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Questions and Answers

Helpful Inquiries Answered by a Famous Authority
DR. LOUIS C. ELSON
Professor of Theory at the New England Conservatory

Q. What is the difference between the tremolo and the vibrato in singing? Is there the same difference in violin playing?— iMusicus.

A. In singing, many people would call a vibrato a tremolo, but a distinction should be made. A tremolo in this case would be a regular series of swells and subsidences in volume, while the vibrato would be a regular recurrence of a very slight rise in pitch. This would make the vocal vibrato the same as that of the violin, which is obtained by swaying the left hand regularly while keeping the finger on the string. The violin tremolo is wholly different in principle, if not effect, for it is a series of separate tones made by moving the bow rapidly to and fro. Monteverde introduced this, to picture suspense; and we often hear it in the melodramas of to-day, when the villain is about to kill the hero, or the heroine is dying in a snow-storm. The vibrato of the voice is not much cultivated or cared for in Germany, England or America, but in France and Italy the public craves it, especially in the male voice.

Q. I have read explanations given by several authorities, about the time and accentuation of appogiaturas and double grace notes (two grace notes following each other and preceding a principal note). Their opinions differ widely. Will you please give an opinion about it, and about the following examples in particular.

Example 1, Karganoff, Nocturne, Op. 18, No. 1; measures 10, 13, 16, also

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Example 2, Grieg, Danse Caprice, Op. 28, No. 3; measures 1. 2, 9, 10, etc.

Should these double grace notes be played as a mordent, with the accent on the first note?

qa_002.jpgThe Etude makes it a strict rule not to answer questions pertaining to particular pieces except in special cases where a broad principle is involved.

It is very difficult to make hard and fast rules regarding embellishment notes. I can only give you my individual opinion, as follows:

In example 1, play the first double grace note before the bass note, but the others may be played as triplets (quick mordents) accenting the first grace note. In example 2 play the grace notes before the bass notes and do not accent them, give the accent on the principal note.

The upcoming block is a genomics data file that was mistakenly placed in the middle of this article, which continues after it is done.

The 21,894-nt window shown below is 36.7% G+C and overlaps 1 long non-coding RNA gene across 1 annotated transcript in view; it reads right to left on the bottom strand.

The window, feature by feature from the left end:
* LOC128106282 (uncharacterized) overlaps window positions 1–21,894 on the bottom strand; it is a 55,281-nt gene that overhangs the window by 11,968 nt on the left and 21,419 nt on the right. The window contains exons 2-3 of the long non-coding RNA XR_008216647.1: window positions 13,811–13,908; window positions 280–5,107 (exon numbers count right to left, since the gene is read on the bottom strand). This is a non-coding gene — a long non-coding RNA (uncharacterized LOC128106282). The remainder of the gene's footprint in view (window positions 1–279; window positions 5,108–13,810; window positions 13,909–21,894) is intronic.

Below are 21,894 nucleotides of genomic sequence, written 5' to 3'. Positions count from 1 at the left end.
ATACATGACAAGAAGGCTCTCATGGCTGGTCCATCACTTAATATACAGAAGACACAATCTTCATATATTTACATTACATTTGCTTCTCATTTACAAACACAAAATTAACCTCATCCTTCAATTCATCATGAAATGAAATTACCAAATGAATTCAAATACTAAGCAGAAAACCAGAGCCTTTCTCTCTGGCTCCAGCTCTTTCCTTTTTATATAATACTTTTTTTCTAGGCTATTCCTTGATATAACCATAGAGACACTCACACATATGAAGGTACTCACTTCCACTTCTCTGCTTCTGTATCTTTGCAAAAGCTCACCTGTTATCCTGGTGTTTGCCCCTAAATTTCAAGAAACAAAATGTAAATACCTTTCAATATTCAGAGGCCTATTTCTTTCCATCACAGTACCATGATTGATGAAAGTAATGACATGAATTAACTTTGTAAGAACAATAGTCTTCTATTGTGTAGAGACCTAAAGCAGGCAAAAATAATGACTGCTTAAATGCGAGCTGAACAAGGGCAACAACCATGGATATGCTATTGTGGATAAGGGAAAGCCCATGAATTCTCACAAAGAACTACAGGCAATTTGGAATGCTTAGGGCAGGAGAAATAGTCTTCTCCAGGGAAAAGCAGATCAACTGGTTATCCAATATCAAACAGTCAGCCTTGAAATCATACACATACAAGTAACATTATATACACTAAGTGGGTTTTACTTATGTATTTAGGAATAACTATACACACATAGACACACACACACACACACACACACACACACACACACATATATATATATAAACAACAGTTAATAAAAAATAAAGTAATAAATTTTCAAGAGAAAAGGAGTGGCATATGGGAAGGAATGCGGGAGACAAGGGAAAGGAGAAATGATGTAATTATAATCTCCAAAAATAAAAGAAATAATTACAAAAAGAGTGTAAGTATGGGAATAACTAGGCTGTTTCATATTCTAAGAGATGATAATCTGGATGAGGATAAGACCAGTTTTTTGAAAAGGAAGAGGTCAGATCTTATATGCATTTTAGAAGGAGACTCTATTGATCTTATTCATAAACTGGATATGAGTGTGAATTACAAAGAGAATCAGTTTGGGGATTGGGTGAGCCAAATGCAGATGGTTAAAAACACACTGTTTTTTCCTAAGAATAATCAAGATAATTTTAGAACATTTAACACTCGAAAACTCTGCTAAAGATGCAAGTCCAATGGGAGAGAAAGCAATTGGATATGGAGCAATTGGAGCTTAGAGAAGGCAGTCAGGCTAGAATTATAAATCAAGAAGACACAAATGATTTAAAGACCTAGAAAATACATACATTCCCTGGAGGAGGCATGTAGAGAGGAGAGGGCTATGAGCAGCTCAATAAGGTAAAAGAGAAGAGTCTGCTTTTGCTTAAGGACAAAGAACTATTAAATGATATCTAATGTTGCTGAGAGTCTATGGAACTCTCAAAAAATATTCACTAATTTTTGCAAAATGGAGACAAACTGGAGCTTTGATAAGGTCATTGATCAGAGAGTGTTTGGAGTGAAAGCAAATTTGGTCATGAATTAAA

Example 3, Strelezki, Mazurka, Op. 195, No. 2, measure 16. Which note should be accented, and should the first grace note be played on the beat or should the grace notes be played before the beat in this case?

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Example 4, Bendel. By Moonlight, Op. 139, No. 3, measure 19. Should grace notes b, a, preceding g on fifth beat be played as a triplet on fifth beat, or as passing notes between fourth and fifth beats, striking the principal note g on the fifth beat?

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In each of the above examples play the grace notes before the beat and accent the principal for following note.

Example 5. Should not these three grace notes be played before the beat, and the first vote of the trill struck with the arpeggio chord in the bass?

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Example 6. Which note should have the accent c or b?

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M. E. K.

In example 5 you can begin with a quick mordent (or proller) almost a triplet, but the last three grace notes are to be unaccented and played before the beat, the trill beginning the final measure.

In example 6 accent b but sustain the c sharp. The c sharp is to have the effect of a short grace note. Remember also that what you have called “mordent” is by many teachers called a “proller.” I prefer your use of the term “mordent.” See “Mistakes and Disputed Points of Music.”

Q. Is it possible to imitate orchestral instruments on the piano?—L. J. C.

A. Not very effectively. One can imitate the effect of horns, not in their tone-color, but in their progressions, and one might give the snappy shrieks of the piccolo, but the general effects of tone-color cannot be imitated upon the piano. Liszt once challenged this idea by playing the nine symphonies of Beethoven upon the piano, but the composers laughed at the idea of bringing out orchestral tone-colors upon the piano, and Liszt himself did not insist upon this plan, which he probably executed more out of bravado than for any other reason. The orchestral picture may be compared to an oil painting, the best piano transcription to a good etching. The piano suggests orchestral effects just about as much, or as little, as the black and white of an etching suggests actual colors.

Q. Is it possible to enjoy Wagner opera without being able to distinguish the “leitmotivs?”—that is to say without studying them, at home before going to the opera.— E. B. T.

A. Yes. There would be some enjoyment to the musical auditor, although in a far less degree than if he had prepared himself. He would find beautiful melodic touches, rich harmonies, and would be able to understand some of the figures by their fitness and by their position in the music-drama. He might, however, often be in about the same case as an American spectator, entirely innocent of any knowledge of foreign languages, watching a great performance by Eleonora Duse, or a representation by Sarah Bernhardt.

 

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